Ethenesulfonyl fluoride (ESF) is a highly reactive Michael acceptor and has applications, e.g., in the productions of dyes, functional materials, and pharmaceuticals. However, the compound’s high price limits its potential for wider use.
K. Barry Sharpless, Scripps Research Institute, La Jolla, CA, USA, and colleagues have developed a simple kilogram-scale synthesis of ESF. The team started from the readily available 2-chloroethanesulfonyl chloride, which was added to an aqueous solution of potassium bifluoride, K(FHF). The system forms two phases, which were stirred to form an emulsion for two hours, during which the 2-chloroethanesulfonyl chloride was converted to 2-chloroethanesulfonyl fluoride. The product could be isolated easily using a separatory funnel with a yield of more than 99 %.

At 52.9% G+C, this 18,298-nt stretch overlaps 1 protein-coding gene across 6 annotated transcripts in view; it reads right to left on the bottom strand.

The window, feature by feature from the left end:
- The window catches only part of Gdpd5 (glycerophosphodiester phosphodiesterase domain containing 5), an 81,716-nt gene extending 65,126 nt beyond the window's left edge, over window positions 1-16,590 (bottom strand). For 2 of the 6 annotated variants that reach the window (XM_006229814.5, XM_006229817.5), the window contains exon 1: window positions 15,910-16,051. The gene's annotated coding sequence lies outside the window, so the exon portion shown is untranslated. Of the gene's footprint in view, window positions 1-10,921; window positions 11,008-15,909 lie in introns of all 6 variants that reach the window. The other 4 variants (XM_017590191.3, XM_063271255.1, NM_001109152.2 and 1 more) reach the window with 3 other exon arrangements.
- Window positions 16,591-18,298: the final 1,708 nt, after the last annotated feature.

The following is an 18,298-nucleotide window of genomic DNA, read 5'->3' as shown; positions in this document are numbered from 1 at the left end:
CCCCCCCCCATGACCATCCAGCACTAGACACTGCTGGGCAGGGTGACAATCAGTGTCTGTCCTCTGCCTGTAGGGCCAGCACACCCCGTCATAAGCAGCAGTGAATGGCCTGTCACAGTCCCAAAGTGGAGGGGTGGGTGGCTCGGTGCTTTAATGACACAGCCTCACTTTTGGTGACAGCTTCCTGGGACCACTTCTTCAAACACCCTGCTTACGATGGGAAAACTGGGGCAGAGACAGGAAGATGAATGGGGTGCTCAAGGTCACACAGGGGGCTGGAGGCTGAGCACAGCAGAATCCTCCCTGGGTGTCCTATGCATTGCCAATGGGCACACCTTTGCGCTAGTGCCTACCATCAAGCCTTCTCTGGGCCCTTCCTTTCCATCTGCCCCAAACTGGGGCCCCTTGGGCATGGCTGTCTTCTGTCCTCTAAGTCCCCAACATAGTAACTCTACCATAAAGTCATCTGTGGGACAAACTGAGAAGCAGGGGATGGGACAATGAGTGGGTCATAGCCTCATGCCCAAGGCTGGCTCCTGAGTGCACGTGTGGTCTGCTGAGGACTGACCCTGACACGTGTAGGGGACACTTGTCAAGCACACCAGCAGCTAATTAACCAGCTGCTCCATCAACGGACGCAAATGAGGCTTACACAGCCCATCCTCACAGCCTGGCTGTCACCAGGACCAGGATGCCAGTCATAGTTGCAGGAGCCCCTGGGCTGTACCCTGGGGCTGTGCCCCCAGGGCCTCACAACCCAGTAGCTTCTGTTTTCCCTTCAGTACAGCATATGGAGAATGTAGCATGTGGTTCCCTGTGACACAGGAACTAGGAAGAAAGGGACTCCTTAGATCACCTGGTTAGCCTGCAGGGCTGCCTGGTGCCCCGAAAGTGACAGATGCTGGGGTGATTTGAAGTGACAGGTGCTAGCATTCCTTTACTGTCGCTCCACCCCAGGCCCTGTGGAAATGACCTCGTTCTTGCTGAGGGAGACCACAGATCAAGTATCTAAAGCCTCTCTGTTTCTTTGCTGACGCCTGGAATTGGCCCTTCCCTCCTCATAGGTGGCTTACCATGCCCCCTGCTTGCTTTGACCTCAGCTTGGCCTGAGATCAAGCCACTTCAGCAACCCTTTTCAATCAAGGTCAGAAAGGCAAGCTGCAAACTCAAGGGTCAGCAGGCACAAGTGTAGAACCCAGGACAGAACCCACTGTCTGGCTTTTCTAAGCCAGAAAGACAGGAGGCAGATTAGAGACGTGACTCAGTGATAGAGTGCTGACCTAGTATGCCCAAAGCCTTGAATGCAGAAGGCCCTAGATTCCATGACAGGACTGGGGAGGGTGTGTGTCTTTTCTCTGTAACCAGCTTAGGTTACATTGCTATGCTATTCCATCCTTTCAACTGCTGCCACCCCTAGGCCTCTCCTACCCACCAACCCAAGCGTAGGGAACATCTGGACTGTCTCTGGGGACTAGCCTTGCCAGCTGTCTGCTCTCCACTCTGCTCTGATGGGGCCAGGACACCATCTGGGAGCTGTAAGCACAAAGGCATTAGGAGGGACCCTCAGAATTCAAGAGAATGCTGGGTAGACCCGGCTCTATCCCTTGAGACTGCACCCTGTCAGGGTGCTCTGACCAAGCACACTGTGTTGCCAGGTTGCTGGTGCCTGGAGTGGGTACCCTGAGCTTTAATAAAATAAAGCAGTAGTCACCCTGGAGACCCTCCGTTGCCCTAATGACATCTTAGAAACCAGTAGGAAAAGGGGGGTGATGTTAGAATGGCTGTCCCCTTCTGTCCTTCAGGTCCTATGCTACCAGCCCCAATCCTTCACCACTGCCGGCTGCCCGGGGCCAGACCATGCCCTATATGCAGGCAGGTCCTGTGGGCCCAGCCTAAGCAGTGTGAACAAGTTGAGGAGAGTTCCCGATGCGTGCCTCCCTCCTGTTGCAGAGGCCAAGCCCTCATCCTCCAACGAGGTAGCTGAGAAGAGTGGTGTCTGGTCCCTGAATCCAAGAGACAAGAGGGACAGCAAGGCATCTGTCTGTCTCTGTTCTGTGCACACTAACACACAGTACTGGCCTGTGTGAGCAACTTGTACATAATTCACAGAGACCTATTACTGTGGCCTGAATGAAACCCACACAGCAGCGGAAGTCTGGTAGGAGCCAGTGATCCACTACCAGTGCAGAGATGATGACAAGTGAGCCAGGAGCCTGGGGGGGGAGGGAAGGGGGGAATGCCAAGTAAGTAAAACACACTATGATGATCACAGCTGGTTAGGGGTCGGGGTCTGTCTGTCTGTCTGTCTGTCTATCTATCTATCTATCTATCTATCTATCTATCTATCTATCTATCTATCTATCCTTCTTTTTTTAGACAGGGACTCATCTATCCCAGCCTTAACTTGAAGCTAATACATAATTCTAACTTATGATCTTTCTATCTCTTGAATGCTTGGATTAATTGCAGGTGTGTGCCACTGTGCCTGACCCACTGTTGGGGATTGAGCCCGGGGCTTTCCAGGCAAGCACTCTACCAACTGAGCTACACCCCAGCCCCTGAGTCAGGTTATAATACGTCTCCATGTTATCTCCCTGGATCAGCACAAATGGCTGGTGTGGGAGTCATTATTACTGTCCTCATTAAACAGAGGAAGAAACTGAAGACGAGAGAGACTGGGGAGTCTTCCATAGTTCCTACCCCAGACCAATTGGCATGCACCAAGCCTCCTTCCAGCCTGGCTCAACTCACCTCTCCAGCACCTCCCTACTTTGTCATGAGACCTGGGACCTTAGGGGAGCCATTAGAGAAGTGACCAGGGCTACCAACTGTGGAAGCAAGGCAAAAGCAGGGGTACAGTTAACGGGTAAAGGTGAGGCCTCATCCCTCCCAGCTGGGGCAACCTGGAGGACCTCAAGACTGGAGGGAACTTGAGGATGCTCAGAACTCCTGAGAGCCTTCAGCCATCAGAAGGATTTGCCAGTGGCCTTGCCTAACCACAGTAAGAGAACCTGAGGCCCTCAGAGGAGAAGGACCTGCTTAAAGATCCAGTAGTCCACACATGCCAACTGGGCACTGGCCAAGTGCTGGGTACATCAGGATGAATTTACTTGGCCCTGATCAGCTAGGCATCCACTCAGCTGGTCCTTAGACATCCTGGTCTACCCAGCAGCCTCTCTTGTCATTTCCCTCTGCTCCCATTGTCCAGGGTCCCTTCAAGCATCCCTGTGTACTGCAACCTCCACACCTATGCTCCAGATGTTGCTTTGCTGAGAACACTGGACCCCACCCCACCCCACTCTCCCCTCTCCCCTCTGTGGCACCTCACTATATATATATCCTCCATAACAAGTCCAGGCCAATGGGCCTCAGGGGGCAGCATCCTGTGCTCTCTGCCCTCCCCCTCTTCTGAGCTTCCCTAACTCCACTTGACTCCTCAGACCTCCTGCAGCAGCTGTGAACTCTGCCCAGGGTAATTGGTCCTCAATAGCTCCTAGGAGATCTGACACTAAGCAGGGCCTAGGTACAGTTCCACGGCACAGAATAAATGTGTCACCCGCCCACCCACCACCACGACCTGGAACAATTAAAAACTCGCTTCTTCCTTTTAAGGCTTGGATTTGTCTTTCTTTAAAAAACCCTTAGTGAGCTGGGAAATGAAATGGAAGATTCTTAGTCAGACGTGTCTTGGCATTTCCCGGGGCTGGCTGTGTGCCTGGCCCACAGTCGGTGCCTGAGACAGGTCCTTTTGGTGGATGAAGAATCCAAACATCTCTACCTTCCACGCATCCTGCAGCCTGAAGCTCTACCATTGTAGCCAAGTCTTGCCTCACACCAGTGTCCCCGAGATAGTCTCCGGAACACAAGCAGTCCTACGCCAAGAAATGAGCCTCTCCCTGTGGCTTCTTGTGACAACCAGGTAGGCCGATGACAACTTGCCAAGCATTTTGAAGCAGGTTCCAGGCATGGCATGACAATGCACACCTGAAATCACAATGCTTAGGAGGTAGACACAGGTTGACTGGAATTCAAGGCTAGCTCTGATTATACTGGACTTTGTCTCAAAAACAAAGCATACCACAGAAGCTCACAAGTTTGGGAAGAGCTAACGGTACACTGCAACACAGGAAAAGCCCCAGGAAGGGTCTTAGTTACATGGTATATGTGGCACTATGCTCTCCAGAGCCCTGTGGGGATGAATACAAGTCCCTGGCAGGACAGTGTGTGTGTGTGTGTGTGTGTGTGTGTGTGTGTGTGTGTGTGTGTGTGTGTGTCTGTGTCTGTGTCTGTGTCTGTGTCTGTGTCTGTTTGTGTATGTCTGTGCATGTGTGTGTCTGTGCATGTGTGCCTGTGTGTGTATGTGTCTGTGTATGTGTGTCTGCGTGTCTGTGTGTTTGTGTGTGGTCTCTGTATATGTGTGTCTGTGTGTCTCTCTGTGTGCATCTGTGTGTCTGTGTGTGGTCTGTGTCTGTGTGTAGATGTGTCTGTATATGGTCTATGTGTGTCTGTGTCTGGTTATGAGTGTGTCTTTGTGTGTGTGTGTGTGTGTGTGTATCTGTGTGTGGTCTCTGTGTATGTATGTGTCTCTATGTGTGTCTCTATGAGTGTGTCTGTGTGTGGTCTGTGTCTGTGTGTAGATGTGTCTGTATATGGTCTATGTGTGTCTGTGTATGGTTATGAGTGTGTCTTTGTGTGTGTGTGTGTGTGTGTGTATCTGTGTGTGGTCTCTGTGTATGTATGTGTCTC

The obtained 2-chloroethanesulfonyl fluoride was converted into ESF in a similar manner by adding it to water, stirring to form an emulsion, and adding magnesium oxide to induce a dehydrochlorination. Again, the product could simply be isolated using a separatory funnel. The reaction produces ESF with a yield of over 98 % on a kilogram scale. According to the researchers, this straightforward approach should also be practical on a commercial scale.
- Ethenesulfonyl Fluoride (ESF): An On-Water Procedure for the Kilogram-Scale Preparation,
Qinheng Zheng, Jiajia Dong, K. Barry Sharpless,
J. Org. Chem. 2016.
Also of Interest
- Video: How Discoveries Are Made,
K. Barry Sharpless, 2001 Chemistry Nobel Laureate and Scripps Research Institute, La Jolla, CA, USA, explains how scientific discoveries are made